I stepped out of the hotel lobby, turned and asked a bellboy for directions to a pond I saw when we arrived. He gave me instructions and said, "have a nice jog, Miss!"
This single word, "Miss", set me lightly upon my jog with a spring in my step. I was a gazelle. If he had chosen to say "Ma'am", I would have been fighting my "ma'amness" the entire laborious run. Dragging my ageing, out-of-shape behind along while I sucked in air to fill my atrophied lungs.
The very word "Miss", when applied to me, makes me want to tip my face up, give my hair a little shake and bask in the word's glorious sunlit drops of goodness.
Yes, this is really how I feel, and this really did happen--minus the sunlit drops.
Maybe it's a thirties thing, why I feel such a visceral reaction to the word. At thirty-four I feel steady in the decade, no, more than steady--I feel empowered in this decade. I feel more motivated than I've been my entire life.
And yet. The word "Ma'am" lands like a thud in my ears and rounds my shoulders. While "Miss" nearly makes me giggle.
In my twenties I was exhaustingly introspective, always searching for "who I am". Now, I'm refreshingly onto "who I love" and "what I do". I feel better in these, happier. No matter where I'm at though, I will always love what stereotypically comes with youth--hope, expectation, energy, passion (even naive passion). Words associated with aging aren't as fancy-free--maturity, wisdom, self-actualization.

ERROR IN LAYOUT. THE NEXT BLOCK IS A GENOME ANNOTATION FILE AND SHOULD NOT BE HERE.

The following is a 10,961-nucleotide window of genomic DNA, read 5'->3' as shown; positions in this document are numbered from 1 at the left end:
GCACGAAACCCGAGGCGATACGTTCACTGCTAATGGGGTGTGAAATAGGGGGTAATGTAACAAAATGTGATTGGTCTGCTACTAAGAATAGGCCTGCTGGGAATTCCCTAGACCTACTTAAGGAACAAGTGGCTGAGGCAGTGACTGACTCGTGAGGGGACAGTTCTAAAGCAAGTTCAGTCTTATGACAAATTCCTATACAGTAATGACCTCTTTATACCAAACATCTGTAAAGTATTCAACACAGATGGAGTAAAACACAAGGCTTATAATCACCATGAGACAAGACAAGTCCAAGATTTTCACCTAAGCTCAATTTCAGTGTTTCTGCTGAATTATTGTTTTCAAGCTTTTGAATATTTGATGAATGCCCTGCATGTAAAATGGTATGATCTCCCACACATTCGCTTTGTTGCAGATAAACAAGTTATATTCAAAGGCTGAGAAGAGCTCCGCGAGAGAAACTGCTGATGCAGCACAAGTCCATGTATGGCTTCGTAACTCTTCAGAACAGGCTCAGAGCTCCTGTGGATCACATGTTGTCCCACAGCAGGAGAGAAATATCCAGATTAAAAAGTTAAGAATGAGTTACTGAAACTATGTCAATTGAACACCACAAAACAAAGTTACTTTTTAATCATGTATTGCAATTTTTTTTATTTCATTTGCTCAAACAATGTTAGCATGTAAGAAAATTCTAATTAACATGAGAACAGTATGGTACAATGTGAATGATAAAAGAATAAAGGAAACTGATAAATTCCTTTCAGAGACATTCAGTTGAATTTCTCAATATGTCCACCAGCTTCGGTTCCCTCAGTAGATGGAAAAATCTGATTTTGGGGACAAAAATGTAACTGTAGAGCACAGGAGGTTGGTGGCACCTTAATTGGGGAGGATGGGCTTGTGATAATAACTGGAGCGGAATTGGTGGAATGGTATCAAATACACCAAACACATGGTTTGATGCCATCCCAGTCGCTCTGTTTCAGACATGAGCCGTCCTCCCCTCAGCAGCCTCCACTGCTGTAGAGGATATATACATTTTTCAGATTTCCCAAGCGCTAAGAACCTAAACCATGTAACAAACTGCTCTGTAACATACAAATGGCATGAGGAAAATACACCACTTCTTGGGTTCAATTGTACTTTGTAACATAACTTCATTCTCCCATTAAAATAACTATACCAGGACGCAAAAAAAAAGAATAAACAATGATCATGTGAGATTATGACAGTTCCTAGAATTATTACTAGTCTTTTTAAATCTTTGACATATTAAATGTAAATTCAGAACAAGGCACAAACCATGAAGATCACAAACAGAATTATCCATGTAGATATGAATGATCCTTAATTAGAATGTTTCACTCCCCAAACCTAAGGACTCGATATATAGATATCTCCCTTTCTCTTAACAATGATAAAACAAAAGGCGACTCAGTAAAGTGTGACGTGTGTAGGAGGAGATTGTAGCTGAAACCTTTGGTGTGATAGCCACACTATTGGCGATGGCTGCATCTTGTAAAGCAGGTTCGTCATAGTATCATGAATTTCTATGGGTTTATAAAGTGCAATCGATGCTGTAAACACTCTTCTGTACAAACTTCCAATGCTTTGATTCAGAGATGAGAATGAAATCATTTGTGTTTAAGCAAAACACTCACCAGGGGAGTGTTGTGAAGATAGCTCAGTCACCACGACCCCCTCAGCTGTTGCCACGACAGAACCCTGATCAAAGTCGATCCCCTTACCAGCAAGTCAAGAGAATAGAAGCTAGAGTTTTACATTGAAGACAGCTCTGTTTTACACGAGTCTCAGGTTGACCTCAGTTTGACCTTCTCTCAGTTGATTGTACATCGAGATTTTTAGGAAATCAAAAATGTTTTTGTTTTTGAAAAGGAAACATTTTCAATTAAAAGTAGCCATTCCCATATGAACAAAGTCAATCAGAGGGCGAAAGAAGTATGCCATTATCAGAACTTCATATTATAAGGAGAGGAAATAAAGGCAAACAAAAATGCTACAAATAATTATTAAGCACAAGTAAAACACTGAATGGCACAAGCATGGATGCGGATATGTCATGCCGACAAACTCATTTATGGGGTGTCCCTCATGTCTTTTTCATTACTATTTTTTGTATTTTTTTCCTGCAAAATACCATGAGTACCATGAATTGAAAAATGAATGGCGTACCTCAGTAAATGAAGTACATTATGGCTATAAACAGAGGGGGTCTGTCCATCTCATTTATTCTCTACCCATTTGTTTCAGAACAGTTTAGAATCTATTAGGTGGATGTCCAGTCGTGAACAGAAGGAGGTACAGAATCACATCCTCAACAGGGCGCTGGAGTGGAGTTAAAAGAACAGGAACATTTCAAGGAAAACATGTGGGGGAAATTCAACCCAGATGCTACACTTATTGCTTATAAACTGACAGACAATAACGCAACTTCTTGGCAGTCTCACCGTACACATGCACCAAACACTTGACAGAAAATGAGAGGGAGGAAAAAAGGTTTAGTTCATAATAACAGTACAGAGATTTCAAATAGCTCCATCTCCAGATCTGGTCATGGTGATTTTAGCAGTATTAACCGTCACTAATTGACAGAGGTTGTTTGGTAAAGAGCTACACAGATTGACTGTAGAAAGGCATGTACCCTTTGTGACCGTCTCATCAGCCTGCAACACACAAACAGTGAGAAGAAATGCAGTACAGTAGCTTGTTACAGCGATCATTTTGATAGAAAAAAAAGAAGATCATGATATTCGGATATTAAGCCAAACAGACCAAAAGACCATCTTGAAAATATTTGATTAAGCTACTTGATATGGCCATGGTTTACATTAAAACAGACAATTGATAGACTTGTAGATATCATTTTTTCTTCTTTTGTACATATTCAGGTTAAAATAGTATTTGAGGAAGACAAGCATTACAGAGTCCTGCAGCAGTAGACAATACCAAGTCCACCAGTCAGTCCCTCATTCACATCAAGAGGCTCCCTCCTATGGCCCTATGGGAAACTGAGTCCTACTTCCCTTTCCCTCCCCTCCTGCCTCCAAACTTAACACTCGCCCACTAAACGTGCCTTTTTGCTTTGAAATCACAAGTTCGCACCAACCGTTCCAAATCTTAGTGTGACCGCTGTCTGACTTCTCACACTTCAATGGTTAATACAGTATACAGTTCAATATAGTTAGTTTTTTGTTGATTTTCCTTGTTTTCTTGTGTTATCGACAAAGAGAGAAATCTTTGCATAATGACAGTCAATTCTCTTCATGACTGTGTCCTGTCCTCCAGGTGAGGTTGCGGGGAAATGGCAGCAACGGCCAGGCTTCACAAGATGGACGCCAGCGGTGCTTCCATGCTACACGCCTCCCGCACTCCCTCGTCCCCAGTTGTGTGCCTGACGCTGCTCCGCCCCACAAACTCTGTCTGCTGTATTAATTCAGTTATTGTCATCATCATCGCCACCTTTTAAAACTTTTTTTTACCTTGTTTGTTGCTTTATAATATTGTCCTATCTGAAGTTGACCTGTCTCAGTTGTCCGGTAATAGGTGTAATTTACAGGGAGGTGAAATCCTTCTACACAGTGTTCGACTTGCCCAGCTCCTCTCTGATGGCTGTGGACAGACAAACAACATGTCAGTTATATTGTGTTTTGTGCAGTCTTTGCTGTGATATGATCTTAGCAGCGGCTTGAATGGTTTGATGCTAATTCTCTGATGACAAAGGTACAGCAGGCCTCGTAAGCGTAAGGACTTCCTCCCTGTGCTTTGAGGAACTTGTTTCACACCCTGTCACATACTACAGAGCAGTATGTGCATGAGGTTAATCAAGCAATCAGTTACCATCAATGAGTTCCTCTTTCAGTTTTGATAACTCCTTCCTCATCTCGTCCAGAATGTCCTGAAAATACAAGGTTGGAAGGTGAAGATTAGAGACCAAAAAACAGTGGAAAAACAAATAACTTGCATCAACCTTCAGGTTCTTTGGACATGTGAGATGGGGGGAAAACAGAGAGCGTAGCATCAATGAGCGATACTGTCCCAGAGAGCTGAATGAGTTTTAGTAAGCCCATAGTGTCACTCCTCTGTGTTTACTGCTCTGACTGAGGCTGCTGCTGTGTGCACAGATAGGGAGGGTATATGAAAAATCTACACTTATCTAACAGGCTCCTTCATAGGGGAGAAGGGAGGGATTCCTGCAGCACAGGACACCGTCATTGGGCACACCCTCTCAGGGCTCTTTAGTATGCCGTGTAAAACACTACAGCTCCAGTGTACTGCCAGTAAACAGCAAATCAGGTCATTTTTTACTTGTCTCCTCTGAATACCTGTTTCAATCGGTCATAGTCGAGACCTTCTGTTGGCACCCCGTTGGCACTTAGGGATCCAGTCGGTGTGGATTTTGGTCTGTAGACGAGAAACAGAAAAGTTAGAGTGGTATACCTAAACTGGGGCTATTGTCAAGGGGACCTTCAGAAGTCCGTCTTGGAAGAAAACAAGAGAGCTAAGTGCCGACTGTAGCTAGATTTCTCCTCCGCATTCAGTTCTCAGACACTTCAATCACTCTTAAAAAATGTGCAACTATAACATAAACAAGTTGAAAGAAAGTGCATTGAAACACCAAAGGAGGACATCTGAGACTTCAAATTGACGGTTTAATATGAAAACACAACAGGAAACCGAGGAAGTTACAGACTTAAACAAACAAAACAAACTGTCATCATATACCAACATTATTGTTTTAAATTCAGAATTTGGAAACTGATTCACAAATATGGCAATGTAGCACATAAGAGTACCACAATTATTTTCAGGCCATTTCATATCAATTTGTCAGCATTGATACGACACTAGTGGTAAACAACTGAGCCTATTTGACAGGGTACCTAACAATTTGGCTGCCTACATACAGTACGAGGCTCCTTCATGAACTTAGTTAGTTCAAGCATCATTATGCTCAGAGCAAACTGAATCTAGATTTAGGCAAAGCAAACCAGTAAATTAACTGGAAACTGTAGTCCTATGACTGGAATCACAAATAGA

I don't care how self-actualized, mature or super-spiritual you are, "youth" always sounds good, "aging"-not so much. The word "Miss" nicely encapsulates all things young and lovely. "Ma'am"; formal, stodgy, critical. (Feel free to leave a comment below and make me aware of my "issues" I might need to seek counseling for!)
Despite all this, I fully intend to embrace aging with gusto. I'm going to wrap my arms around it like a big pillow (or so I say now.) A full-fledged fight against aging can only result in bad wardrobe choices.
One night this summer, for Jon's birthday, we had four generations of women gathered for dinner at Salsa Brava. My daughter, the youngest, Jon's grandmother the most "mature". Our young-man waiter addressed each of us as "Miss". I immediately loved him for this and had to tell him how he would get a bigger tip because of his word-choice.
As much as I am actively seeking maturity, wisdom and self-actualization in my life, I will always feel a little skinnier, prettier and sunnier when called "Miss".
Okay-so I'm dying to know if you disagree with me! Would you be offended if someone called you "Miss" over a certain age? Maybe it would come across as patronizing or disrespectful? Do tell...
I'm a fan of the artist who created the above work. I would love to see her paintings in person because they're mixed media and I'm imagining they have lots of wonderful depth and texture. Her shop on etsy is called Sleep and Her Sisters. Check it out.